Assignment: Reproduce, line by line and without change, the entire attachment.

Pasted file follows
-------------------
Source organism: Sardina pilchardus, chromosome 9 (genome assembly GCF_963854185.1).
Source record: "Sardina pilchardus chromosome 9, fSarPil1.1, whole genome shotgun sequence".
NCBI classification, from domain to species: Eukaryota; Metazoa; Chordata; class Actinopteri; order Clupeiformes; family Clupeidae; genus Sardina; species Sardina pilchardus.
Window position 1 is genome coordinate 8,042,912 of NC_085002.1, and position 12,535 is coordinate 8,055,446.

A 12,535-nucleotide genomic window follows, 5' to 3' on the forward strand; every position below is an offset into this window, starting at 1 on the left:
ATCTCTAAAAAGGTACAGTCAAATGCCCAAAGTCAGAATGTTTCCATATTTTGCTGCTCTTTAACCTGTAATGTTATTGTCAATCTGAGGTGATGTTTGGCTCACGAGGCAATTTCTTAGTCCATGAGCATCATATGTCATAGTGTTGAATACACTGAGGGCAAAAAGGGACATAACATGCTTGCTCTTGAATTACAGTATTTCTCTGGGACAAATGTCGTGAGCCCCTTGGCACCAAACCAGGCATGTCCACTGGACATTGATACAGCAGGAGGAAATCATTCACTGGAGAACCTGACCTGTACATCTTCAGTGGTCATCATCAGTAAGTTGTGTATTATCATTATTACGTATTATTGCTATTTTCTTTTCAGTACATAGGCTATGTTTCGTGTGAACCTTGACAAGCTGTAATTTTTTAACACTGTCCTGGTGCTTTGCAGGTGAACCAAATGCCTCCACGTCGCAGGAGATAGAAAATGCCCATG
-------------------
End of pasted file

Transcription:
Source organism: Sardina pilchardus, chromosome 9 (genome assembly GCF_963854185.1).
Source record: "Sardina pilchardus chromosome 9, fSarPil1.1, whole genome shotgun sequence".
NCBI classification, from domain to species: Eukaryota; Metazoa; Chordata; class Actinopteri; order Clupeiformes; family Clupeidae; genus Sardina; species Sardina pilchardus.
Window position 1 is genome coordinate 8,042,912 of NC_085002.1, and position 12,535 is coordinate 8,055,446.

A 12,535-nucleotide genomic window follows, 5' to 3' on the forward strand; every position below is an offset into this window, starting at 1 on the left:
ATCTCTAAAAAGGTACAGTCAAATGCCCAAAGTCAGAATGTTTCCATATTTTGCTGCTCTTTAACCTGTAATGTTATTGTCAATCTGAGGTGATGTTTGGCTCACGAGGCAATTTCTTAGTCCATGAGCATCATATGTCATAGTGTTGAATACACTGAGGGCAAAAAGGGACATAACATGCTTGCTCTTGAATTACAGTATTTCTCTGGGACAAATGTCGTGAGCCCCTTGGCACCAAACCAGGCATGTCCACTGGACATTGATACAGCAGGAGGAAATCATTCACTGGAGAACCTGACCTGTACATCTTCAGTGGTCATCATCAGTAAGTTGTGTATTATCATTATTACGTATTATTGCTATTTTCTTTTCAGTACATAGGCTATGTTTCGTGTGAACCTTGACAAGCTGTAATTTTTTAACACTGTCCTGGTGCTTTGCAGGTGAACCAAATGCCTCCACGTCGCAGGAGATAGAAAATGCCCATG